We are now more than two weeks into a new sanctions regime on Iran, and it will be a long time before it ends. The secretary of state, Mike Pompeo, has listed 12 conditions that Iran needs to meet before that happens. They include a permanent cessation of Iranian support for revolutionary groups abroad, as well as a permanent halt to Iran’s nuclear program. By its own definition, the Islamic Republic of Iran is a revolutionary regime dedicated to exporting its form of radical Islam; it’s also a theocracy that relies on nationalist sentiment to maintain its support. In other words, these conditions are not going to be met anytime soon. Continue reading “Iran’s regime could fall apart. What happens then?”
Finally, after many months and a million leaks, the 585-page Brexit agreement has been published. It is available and downloadable. Theresa May, the British prime minister, has finished her negotiations with the European Union. Continue reading “Theresa May’s Brexit deal gives everyone something to hate”
It took a while for Orange County, Calif., to count all the mail-in votes, but officials there did it. The result: Rep. Dana Rohrabacher (R-Calif.) will be leaving Congress after 15 terms in the House. So as he leaves the stage, let’s spend a little bit of time saying goodbye to Rohrabacher, the soon-to-be ex-congressman from California’s 48th District. For Rohrabacher is, in his way, quite an important symbolic figure: He is the living, breathing embodiment of the moral corruption that has seeped into a part of the Republican Party foreign policy establishment — the part that long ago stopped caring about U.S. leadership of the democratic world. Continue reading “A not-so-fond farewell to Dana Rohrabacher, Putin’s best friend in Congress”
On the 11th day of the 11th month and at the 11th hour — the moment at which the armistice ending World War I was declared a century ago — the leaders of the nations that once murdered one another during that brutal conflict gathered in Paris. That was expected. The surprise was the degree to which a formal occasion so brilliantly exposed the relationships between former allies and former opponents today. Continue reading “A bittersweet commemoration exposes ominous rifts in our new world order”
The midterms are over, so expect President Trump to adjust accordingly: The “caravan” will now drop out of the news; the troops sent to the border will quietly pass their time drilling in the Texas sunshine. The conspiracy websites and QAnon groups that have been chattering about “the invasion” for weeks will shift their focus, because they aren’t needed anymore. It’s not an accident that Trump lost his temper precisely at the moment when Jim Acosta of CNN posed a direct question about the caravans. The president knows the story was a stunt, and he wants to move on. Continue reading “Trump campaigned to protect himself, not help Republicans”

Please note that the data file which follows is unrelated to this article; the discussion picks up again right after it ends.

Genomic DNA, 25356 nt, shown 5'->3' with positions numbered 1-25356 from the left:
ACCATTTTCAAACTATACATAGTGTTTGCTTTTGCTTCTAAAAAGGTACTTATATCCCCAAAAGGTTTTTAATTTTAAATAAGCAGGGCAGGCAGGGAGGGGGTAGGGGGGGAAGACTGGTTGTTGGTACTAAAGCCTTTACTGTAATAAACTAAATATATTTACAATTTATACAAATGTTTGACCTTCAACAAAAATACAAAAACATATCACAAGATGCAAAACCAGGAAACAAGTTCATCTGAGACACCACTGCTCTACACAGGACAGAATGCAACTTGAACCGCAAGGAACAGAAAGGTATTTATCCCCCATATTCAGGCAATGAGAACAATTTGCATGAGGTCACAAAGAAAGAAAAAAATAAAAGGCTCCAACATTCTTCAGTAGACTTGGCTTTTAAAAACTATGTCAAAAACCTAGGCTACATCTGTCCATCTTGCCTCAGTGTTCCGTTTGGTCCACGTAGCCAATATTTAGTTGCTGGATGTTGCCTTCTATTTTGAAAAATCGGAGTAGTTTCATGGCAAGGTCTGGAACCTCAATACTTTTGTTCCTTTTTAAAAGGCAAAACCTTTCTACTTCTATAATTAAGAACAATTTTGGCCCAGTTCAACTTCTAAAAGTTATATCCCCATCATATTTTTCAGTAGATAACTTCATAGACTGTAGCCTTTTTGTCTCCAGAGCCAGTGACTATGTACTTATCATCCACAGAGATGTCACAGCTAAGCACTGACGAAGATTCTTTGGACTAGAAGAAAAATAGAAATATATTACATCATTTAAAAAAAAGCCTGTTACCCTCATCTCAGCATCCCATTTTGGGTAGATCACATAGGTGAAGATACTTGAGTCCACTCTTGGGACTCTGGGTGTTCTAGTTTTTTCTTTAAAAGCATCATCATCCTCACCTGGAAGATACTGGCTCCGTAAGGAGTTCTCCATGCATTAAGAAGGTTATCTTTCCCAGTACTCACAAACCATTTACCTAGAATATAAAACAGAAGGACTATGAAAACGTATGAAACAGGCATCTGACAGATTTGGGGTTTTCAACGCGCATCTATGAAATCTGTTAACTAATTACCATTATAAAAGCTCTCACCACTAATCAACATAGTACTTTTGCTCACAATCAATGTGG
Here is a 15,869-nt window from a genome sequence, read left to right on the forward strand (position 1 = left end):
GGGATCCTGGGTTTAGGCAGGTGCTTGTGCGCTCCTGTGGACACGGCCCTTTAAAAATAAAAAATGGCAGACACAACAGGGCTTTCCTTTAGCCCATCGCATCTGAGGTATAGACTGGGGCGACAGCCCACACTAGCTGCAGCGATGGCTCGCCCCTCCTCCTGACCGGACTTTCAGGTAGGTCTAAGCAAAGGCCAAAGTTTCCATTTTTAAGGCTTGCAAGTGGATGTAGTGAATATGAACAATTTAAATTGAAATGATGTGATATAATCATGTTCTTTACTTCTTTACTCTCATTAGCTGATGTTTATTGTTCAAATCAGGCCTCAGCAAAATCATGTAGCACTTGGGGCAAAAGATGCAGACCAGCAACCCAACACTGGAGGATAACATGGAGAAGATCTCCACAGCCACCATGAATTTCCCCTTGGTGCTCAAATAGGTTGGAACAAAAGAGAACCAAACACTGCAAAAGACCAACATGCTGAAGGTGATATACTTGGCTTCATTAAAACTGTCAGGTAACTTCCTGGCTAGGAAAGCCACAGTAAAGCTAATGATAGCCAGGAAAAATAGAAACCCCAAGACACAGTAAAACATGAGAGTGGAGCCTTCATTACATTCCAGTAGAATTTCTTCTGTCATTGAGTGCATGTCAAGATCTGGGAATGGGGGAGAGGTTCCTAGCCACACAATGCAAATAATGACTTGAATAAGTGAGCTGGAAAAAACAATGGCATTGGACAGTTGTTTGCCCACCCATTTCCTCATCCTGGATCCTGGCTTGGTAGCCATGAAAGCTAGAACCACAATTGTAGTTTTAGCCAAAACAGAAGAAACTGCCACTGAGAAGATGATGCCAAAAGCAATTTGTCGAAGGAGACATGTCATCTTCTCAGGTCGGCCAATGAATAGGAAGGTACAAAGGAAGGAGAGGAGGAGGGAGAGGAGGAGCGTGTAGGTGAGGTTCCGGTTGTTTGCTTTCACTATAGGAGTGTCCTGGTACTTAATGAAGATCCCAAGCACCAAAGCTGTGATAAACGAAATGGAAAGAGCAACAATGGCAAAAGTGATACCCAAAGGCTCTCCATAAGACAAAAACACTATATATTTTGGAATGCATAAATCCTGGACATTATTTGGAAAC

In the two years that have passed since the 2016 election, we have learned a lot about malignant disinformation campaigns in Western democracies. Special counsel Robert S. Mueller III has indicted the Russian operatives who created fake identities and ran targeted advertising on Facebook. The ads themselves — supporting extreme anti-immigration groups and the phony “Army of Jesus” on the one hand, and fake “black lives matter” slogans on the other — have been made public. Reams of words have been written, studies have been made. We know how social media increases polarization, how fact-checking only reaches a narrow audience, how the lack of regulation enables false and opaque political advertisements, how algorithms favor angry and extreme views. Congress, Britain’s Parliament and the European Union have all held hearings to discuss the problem. Facebook and Twitter have taken down some Russian-origin accounts. Continue reading “We have learned a lot about online disinformation — and we are doing nothing”
Right now, the threat to ordinary Americans from homegrown terrorists, radicalized by racist and nativist conspiracies they read on the Internet, is significantly higher than the threat from Islamist terrorists, radicalized by jihadist conspiracies they read on the Internet. But as a nation, we aren’t going to admit it, and we aren’t going to stop it.
In Manila, the traffic is so bad that it isn’t worth driving anywhere during the day, because a couple of miles will take a couple of hours. In other parts of the Philippines, only a third of children ever finish primary school. Nevertheless, the loudest political debate in the Philippines, over the past two years, was not about public transportation or public education. Continue reading “Stop helping demagogues change the subject”
Sometimes works of art – books, plays, movies, songs – can change a culture. But sometimes, they epitomize how a culture has changed. Forty years ago, in October 1978, Cardinal Karol Wojtyla was named Pope John Paul II, galvanizing a wave of Catholic and secular activism in Poland that helped bring down a totalitarian regime. But now it’s October 2018. Record numbers of Poles are flocking to see a searing, painful film that condemns the Polish Catholic Church as corrupt and hypocritical. Continue reading “In Poland, another blow to the Catholic Church”
For the past several days, the Saudi Twittersphere has been awash with patriotism. Saudi accounts have tweeted, in Arabic, a “#message of love for Mohammed bin Salman” and encouraged one another to “#unfollow enemies of the nation.” The latter hashtag started trending at 9 a.m. on Tuesday, peaked at about 5 p.m., and by Wednesday had been mentioned 103,000 times.